Previously during the roundtable, Musk had emphasized that the Tesla Motors goal was to provide its customers with “total freedom of travel,” with the free Supercharger network providing a “sense of freedom” and “the ability to go almost anywhere.” He also reminisced at length about a road trip he took 20 years ago, from Los Angeles to New York City with plenty of room to ramble between the Grand Canyon to Chicago and other points of interest.

Put all that together and you come up with a charging network built around the free-to-travel lifestyle of someone who is not tied down by a full time job or family responsibilities, say if you were still in school or you were a hippie or whatever, but it’s paired with a car that requires you to have a career and be bringing in the big bucks.

So, is Tesla Motors looking to build a car that’s more of a mashup between the Supercharger lifestyle and EV ownership? A reporter from Autoweek Magazine got into the subject by asking how Tesla Motors plans to reach the mass market, and Musk’s reply included tackling the Tesla affordability issue with a new model due out somewhere around 2017, which while by no means cut-rate should come in at about half the cost of a Model S. (He also emphasized that the nationwide, free Supercharger was a critical part of that.)

But What’s It Gonna Look Like?

Relatedly, we wanted to know Tesla’s plans for styling an affordable EV around the Supercharger lifestyle — maybe not going so far as a hand-painted school bus, but something a little more expressive of youth and freedom (case in point: Google’s advertising algorithm has decided that this article goes nicely with a pitch for AARP).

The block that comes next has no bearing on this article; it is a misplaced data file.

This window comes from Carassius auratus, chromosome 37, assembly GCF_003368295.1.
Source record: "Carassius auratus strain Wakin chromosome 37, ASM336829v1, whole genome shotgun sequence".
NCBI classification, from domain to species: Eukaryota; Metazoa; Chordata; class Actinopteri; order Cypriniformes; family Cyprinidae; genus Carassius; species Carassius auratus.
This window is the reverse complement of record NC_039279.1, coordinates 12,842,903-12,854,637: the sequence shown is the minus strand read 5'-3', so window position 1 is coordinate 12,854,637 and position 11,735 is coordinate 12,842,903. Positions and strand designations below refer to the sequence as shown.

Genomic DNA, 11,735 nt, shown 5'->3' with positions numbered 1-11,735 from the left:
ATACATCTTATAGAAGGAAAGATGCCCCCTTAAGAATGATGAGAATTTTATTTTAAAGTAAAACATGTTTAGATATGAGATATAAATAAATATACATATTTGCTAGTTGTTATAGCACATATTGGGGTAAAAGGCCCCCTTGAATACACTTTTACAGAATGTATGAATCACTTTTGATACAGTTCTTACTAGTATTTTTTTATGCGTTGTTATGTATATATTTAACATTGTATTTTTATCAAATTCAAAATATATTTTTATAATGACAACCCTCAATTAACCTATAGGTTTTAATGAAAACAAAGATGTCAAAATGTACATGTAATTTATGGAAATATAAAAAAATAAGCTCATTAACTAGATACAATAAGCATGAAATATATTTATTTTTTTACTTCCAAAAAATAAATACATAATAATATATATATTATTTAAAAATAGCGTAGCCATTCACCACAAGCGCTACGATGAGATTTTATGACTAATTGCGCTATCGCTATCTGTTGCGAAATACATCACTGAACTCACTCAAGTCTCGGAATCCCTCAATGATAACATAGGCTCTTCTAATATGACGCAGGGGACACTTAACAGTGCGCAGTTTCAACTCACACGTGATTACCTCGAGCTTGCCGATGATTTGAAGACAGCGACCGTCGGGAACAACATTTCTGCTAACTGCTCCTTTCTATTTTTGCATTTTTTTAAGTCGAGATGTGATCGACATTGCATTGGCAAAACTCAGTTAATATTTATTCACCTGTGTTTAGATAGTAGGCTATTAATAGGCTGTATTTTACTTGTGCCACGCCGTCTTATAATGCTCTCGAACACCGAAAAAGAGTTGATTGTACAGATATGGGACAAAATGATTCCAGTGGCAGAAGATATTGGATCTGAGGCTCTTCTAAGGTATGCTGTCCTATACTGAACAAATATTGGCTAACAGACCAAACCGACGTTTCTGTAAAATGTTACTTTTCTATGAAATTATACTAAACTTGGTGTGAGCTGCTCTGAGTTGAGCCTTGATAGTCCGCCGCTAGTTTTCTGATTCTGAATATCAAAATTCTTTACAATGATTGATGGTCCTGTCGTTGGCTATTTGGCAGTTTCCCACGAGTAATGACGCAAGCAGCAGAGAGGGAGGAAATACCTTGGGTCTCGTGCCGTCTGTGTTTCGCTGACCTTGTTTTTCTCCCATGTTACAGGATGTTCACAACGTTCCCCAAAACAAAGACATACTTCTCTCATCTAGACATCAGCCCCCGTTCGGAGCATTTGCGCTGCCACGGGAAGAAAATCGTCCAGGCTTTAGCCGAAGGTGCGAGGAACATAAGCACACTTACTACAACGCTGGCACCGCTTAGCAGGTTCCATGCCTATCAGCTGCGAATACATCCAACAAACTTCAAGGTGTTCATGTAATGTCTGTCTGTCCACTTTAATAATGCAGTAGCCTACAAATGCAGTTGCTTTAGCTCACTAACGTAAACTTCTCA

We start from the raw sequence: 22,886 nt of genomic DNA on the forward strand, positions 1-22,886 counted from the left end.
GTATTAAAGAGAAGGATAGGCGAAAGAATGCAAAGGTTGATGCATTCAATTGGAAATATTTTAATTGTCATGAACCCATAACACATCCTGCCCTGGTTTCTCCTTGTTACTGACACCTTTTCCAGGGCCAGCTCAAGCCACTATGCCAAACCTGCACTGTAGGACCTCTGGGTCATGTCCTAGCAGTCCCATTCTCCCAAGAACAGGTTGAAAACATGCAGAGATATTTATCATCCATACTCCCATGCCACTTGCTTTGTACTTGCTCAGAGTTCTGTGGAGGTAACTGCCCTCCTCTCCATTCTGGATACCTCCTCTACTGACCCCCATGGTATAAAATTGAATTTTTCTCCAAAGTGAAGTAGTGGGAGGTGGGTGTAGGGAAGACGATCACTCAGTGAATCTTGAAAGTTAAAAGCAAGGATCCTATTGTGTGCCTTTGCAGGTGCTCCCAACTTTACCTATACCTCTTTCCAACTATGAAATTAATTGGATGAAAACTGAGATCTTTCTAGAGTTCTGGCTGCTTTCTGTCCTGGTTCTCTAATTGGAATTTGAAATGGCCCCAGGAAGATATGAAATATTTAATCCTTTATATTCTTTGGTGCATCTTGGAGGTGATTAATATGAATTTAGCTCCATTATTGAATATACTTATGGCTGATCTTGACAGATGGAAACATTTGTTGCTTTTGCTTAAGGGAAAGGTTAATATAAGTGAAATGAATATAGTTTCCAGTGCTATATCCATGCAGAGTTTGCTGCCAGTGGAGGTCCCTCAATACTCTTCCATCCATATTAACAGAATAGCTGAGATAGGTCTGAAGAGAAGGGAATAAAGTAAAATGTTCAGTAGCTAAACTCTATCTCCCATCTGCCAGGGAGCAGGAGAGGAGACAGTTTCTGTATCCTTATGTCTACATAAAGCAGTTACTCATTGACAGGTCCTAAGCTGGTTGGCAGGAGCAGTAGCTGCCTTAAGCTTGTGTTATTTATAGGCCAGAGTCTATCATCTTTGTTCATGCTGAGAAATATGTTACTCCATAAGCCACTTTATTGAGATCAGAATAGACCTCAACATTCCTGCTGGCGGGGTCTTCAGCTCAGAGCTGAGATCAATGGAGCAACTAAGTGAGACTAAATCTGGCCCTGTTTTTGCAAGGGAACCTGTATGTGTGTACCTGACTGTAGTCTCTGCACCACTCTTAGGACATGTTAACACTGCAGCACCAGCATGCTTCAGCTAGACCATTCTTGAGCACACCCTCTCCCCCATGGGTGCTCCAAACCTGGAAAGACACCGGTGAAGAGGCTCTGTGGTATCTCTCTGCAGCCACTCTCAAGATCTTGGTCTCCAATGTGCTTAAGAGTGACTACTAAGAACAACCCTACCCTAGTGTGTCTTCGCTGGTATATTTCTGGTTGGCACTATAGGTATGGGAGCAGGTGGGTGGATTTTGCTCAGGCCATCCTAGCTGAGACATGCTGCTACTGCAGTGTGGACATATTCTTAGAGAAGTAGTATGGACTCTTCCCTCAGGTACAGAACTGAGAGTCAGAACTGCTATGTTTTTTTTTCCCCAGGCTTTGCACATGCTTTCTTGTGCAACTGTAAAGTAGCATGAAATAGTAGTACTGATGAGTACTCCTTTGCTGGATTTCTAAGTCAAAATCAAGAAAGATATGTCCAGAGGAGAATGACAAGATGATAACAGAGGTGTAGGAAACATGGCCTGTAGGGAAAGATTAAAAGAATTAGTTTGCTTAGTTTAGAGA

However, although the car might include some unique features, don’t expect a significant departure from the Model S. According to Musk, the forthcoming “affordable” model will be based on the Model S platform and styling, only smaller.

Phooey. But, in answer to our question, Musk did bring up an important point about designing an affordable car. Yes, one factor is to build less car, but the manufacturing process itself also plays a decisive role in determining the sticker price.

Musk alluded to a more affordable model that would be “easier to manufacture,” which could mean any number of things given that US industry has been transitioning to new high-tech manufacturing platforms, including advanced robotics, 3-D printing, and self-assembling materials.

If you have any guesses for what the Tesla Motors assembly line of the future could look like, feel free to drop a comment in the thread.

Oh, and did we mention to stay tuned for another big Tesla Motors announcement on June 20?

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About the Author

specializes in military and corporate sustainability, advanced technology, emerging materials, biofuels, and water and wastewater issues. Tina’s articles are reposted frequently on Reuters, Scientific American, and many other sites. Views expressed are her own. Follow her on Twitter @TinaMCasey and Google+.